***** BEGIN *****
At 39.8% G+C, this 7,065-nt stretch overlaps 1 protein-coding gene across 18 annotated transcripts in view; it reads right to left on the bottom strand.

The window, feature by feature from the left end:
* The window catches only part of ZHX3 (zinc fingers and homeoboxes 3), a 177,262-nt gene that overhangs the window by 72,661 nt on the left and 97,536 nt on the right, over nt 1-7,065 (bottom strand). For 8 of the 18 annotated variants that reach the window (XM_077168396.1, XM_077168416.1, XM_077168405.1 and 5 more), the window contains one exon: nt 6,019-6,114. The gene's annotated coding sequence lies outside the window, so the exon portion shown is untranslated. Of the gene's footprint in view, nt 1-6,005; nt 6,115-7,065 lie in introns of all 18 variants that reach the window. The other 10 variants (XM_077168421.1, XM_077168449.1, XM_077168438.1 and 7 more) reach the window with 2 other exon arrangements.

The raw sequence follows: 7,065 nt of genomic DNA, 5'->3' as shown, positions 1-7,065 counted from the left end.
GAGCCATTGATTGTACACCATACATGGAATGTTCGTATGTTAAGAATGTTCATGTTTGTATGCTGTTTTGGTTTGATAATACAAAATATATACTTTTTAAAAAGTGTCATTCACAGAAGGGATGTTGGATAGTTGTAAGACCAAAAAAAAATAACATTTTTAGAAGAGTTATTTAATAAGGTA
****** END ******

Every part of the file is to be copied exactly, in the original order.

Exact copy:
At 39.8% G+C, this 7,065-nt stretch overlaps 1 protein-coding gene across 18 annotated transcripts in view; it reads right to left on the bottom strand.

The window, feature by feature from the left end:
* The window catches only part of ZHX3 (zinc fingers and homeoboxes 3), a 177,262-nt gene that overhangs the window by 72,661 nt on the left and 97,536 nt on the right, over nt 1-7,065 (bottom strand). For 8 of the 18 annotated variants that reach the window (XM_077168396.1, XM_077168416.1, XM_077168405.1 and 5 more), the window contains one exon: nt 6,019-6,114. The gene's annotated coding sequence lies outside the window, so the exon portion shown is untranslated. Of the gene's footprint in view, nt 1-6,005; nt 6,115-7,065 lie in introns of all 18 variants that reach the window. The other 10 variants (XM_077168421.1, XM_077168449.1, XM_077168438.1 and 7 more) reach the window with 2 other exon arrangements.

The raw sequence follows: 7,065 nt of genomic DNA, 5'->3' as shown, positions 1-7,065 counted from the left end.
GAGCCATTGATTGTACACCATACATGGAATGTTCGTATGTTAAGAATGTTCATGTTTGTATGCTGTTTTGGTTTGATAATACAAAATATATACTTTTTAAAAAGTGTCATTCACAGAAGGGATGTTGGATAGTTGTAAGACCAAAAAAAAATAACATTTTTAGAAGAGTTATTTAATAAGGTA